As an audio journalist "servicing" the High End (ouch!), I surf the Web waves to see what's going on on the various audio newsgroups and bulletin boards. Sometimes the Net resembles the Concorde going down, the crash video'd by a passing French motorist: Ashen faces pressed against car windows driving slowly by to check out the carnage.
The subject of audiophile-grade AC outlets, which I have been discussing in previous Fine Tunes" columns is more contentious than I'd ever imagined. In August's episode of "Fine Tunes," I forwarded you an e-mail from audio worthy Glen Bartholomew, who waxed poetic about the inexpensive and therefore (he felt) oft-overlooked hospital-grade devices from Leviton. He found the Levitons to be the equals of, if not better than, the Hubbell, Bryant, and Eagle units I'd previously recommended.
Last month I delved into avoiding reflective, parallel-wall slap echoes from ruining your audiophile day. But I've since learned of a perfectly useful workaround that's much less costly and involved than horsing around the Sheetrock. Much to my chagrin, the info came from the same source, George Cardas. When he told me about it, I slapped my forehead so hard I'm sure they heard it in Brooklyn. One caveat: This tweak works best with big, juicy collections of LPs. It could work with CDs...but we'll come to that.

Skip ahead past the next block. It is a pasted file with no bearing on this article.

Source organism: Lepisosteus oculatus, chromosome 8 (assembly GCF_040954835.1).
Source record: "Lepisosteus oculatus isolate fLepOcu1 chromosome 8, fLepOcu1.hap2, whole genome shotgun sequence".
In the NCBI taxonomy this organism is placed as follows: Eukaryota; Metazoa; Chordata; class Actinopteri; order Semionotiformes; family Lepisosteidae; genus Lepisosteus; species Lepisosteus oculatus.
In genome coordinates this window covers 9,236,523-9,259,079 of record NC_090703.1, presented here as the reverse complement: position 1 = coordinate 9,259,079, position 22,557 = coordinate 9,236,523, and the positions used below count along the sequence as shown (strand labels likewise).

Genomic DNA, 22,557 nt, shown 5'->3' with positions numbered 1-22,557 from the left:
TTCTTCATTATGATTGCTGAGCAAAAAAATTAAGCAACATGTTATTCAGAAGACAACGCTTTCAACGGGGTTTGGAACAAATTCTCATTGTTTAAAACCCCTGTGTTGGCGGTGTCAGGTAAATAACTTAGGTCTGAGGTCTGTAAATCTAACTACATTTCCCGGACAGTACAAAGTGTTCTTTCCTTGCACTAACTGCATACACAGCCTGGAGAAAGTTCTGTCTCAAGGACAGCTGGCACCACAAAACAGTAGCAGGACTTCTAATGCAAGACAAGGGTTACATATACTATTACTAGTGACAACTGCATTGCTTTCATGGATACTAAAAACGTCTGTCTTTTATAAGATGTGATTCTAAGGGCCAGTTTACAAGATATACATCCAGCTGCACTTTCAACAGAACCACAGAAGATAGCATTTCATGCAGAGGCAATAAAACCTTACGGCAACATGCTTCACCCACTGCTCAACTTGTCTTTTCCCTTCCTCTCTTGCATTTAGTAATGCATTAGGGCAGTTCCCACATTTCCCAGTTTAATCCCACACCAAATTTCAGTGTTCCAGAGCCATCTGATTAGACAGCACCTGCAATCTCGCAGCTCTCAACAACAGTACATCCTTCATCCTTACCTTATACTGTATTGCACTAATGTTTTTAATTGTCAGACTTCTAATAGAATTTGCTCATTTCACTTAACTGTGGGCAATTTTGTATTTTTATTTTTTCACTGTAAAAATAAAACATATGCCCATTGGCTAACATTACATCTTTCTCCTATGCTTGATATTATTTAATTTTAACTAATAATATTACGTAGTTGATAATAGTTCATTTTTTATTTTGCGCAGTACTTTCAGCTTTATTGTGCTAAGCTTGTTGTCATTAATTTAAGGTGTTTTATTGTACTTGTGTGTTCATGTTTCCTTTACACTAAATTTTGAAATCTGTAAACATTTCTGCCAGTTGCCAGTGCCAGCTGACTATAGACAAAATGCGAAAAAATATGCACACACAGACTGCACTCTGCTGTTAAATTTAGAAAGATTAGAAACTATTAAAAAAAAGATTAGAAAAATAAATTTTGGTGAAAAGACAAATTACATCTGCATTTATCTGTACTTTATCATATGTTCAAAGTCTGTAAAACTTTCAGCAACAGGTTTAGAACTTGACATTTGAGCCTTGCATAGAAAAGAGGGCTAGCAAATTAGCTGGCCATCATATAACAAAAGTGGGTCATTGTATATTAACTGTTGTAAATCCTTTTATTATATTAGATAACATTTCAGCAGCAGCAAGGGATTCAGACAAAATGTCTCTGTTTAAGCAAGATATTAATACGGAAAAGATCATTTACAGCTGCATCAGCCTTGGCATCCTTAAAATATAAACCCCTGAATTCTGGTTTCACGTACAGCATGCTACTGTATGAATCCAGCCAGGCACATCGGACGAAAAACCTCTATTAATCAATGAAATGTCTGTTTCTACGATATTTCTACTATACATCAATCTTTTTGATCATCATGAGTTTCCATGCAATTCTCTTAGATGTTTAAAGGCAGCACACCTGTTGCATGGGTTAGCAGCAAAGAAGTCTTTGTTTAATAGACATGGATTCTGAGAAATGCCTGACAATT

I had a fascinating conversation the other day with George Cardas about slap-echo. (See Fine Tunes #1 and #2 for other Cardasian room treatment and speaker placement tips.) I know, it is amazing what audiophiles get excited about.
Reader Bill Huey reminded me recently that I'd promised to cover pre-War buildings that have hot and neutral electrical service but no ground. Why the rush? Bill was about to move into just such a dwelling. (Hey, never mind the furnace and the roof—what about my stereo?!)
Time magazine has chosen Albert Einstein as the Person of the Century. As the great man said, everything's relative, so in this installment of "Fine Tunes" I'll cover a few relatively inexpensive tips for homeowners, or those building their own audiophile domiciles.